Kansas Retailers' Sales Tax
Admission charges to a music concert sponsored by a hospital; hospital to benefit from the profits of the concert.
Office of Policy & Research
October 5, 2000
RE: Your letter of September 27,2000
I have been asked to answer your letter that we received late last month. In it, you ask if a non-profit hospital is required to collect sales tax on admission charges to a music concert that the hospital is sponsoring. The profits from the concert will be used to benefit the hospital. The answer to your question is that the hospital should collect sales tax on the admission charges if it is or should be registered to collect retailers’ sales tax on other activities.
Admission charges to places of entertainment are taxable in Kansas. K.S.A. 79-3603(e). This means that admission charges to the hospital-sponsored concert are taxable unless there is a specific exemption that applies.
In Kansas, churches, hospitals, schools, universities, and a handful of other organizations are exempt on their
. There are no general exemptions for
by churches, hospitals, schools, universities, or nearly all other organizations that are exempt on their purchases. This includes sales at fundraising events where the proceeds are used exclusively for the benefit of the organization. This suggests that Kansas legislature wants non-profit and for-profit organization on the same competitive footing when they sell to final consumers.
Most Kansas hospitals and schools are registered retailers. When a hospital operates a gift shop, a cafeteria that is open to the public, or sells books, vitamins, non-prescription drugs, or equipment to its employees, the hospital is required to be registered for sales tax purposes and to collect sales tax on these taxable sales. This suggests that in your situation, the hospital that is sponsoring the concert is already a registered retailer (or should be registered). If this is the case, the hospital is required to collect sales tax on the admission charges to the fundraising event. The admission charges and taxes would be reported on the hospital’s normal sales tax return.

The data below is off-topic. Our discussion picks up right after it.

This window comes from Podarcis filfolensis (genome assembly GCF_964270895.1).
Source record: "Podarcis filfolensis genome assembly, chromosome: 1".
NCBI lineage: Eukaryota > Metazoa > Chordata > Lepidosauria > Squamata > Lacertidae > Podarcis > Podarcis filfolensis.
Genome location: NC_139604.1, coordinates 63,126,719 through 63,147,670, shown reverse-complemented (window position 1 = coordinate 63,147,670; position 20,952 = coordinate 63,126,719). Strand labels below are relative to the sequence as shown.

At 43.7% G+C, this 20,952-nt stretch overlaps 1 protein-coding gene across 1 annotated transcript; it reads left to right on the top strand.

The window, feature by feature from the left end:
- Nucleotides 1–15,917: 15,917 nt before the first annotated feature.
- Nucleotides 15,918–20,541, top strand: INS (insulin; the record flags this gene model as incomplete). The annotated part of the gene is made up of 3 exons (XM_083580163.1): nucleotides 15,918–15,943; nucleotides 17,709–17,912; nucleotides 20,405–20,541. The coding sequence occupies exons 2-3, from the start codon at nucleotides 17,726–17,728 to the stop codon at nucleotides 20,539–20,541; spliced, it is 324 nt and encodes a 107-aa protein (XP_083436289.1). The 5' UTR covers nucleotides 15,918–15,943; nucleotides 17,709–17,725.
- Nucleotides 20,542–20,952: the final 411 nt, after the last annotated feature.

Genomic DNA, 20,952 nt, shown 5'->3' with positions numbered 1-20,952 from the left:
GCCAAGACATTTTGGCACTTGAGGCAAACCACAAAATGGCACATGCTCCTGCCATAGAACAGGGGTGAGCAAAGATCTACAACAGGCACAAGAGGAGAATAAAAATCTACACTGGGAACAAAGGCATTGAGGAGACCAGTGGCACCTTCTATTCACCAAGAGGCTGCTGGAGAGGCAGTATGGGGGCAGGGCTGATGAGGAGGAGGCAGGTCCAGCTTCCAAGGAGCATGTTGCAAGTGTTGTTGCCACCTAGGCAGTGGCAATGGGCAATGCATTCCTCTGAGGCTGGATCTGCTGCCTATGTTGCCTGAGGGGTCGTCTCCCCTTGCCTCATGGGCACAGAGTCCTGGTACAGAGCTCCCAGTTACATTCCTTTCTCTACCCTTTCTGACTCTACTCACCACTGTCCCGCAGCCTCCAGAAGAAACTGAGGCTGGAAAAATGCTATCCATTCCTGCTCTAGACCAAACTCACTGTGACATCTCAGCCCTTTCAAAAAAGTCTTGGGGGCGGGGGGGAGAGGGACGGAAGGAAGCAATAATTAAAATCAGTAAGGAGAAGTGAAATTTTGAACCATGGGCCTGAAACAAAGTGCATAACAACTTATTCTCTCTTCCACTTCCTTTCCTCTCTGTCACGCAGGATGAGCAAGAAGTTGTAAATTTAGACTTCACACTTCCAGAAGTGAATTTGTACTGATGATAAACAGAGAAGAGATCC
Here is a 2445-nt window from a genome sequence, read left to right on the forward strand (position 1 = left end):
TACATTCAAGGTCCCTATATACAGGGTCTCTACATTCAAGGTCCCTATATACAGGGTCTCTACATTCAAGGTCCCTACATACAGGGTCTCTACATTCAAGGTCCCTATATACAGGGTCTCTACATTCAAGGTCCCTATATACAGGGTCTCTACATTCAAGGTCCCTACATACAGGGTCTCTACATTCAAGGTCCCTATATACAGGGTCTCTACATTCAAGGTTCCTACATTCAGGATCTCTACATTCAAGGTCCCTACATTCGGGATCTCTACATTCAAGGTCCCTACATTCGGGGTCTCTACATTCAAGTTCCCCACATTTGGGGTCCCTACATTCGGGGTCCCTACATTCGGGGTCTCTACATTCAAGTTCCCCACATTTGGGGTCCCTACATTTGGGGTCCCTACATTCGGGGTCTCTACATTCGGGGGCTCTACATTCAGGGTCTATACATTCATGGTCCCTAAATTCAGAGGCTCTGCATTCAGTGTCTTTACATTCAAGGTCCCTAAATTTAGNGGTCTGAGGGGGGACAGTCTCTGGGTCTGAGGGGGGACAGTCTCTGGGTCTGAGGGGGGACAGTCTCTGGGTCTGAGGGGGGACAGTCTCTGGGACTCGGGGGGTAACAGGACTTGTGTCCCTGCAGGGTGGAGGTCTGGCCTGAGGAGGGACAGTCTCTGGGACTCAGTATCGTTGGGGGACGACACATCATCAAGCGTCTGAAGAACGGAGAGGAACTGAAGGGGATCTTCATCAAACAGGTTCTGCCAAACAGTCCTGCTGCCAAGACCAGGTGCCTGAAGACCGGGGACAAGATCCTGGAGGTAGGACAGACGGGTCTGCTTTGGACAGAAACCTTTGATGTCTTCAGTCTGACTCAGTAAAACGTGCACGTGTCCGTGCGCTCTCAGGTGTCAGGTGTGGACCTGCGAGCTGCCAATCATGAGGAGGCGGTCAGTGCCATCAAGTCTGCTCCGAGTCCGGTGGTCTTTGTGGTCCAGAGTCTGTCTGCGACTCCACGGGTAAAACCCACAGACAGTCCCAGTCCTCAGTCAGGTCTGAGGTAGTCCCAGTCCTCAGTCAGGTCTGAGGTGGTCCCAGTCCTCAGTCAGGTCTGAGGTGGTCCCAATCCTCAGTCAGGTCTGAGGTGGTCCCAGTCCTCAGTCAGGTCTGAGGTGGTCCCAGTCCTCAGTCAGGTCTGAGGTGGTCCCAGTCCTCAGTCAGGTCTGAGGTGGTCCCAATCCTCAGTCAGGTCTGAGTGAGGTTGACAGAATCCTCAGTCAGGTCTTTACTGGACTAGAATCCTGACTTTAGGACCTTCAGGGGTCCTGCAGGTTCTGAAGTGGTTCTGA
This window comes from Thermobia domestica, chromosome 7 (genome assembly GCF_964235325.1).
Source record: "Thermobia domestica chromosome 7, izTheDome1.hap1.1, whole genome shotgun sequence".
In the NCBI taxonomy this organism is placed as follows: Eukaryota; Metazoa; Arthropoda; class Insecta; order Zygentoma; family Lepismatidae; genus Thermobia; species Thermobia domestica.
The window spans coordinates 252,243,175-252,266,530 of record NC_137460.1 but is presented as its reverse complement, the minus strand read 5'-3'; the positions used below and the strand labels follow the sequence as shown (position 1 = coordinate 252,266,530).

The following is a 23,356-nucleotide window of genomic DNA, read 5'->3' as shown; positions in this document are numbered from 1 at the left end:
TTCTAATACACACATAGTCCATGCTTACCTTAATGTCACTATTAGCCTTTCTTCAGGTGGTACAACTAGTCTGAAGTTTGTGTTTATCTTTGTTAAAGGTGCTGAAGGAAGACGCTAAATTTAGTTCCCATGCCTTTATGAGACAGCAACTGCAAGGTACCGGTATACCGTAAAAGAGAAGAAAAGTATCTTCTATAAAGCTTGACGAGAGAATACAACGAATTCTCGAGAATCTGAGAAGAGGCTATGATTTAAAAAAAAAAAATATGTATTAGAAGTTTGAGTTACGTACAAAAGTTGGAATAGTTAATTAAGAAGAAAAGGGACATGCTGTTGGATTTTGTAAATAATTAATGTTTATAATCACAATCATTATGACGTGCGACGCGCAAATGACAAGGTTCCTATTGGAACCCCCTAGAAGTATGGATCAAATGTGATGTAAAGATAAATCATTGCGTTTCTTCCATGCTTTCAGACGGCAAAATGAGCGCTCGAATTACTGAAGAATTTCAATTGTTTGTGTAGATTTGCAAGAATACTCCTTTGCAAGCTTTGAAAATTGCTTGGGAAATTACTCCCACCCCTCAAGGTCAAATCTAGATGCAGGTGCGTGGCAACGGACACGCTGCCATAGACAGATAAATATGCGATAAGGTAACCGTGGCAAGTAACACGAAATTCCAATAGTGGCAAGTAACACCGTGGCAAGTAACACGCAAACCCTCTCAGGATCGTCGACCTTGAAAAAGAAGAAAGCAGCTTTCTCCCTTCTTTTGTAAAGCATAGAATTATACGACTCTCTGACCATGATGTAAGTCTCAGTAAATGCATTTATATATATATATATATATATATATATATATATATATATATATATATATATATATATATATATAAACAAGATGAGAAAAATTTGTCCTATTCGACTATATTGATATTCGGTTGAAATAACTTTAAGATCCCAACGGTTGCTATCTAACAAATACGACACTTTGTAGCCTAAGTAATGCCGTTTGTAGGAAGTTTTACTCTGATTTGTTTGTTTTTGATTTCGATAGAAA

The hospital may not be registered for sales tax purposes. This would be appropriate if, for example, the hospital contracts with third parties to operate its gift shop and cafeteria, and make no sales to employees. In this case, the hospital would be required to register and report the tax on admission to the concert only if it plans to sponsor the event on an annual basis or if it plans to sponsor other similar events this year. Kansas, like most other states, exempts isolated and occasional sales. Kansas considers an isolated or occasional sale as one that occurs once per year or less often and is not a planned annual event.
I hope that this adequately answers your questions. If you have any addition questions, please call me.
Thomas E. Hatten
Attorney/Policy & Research
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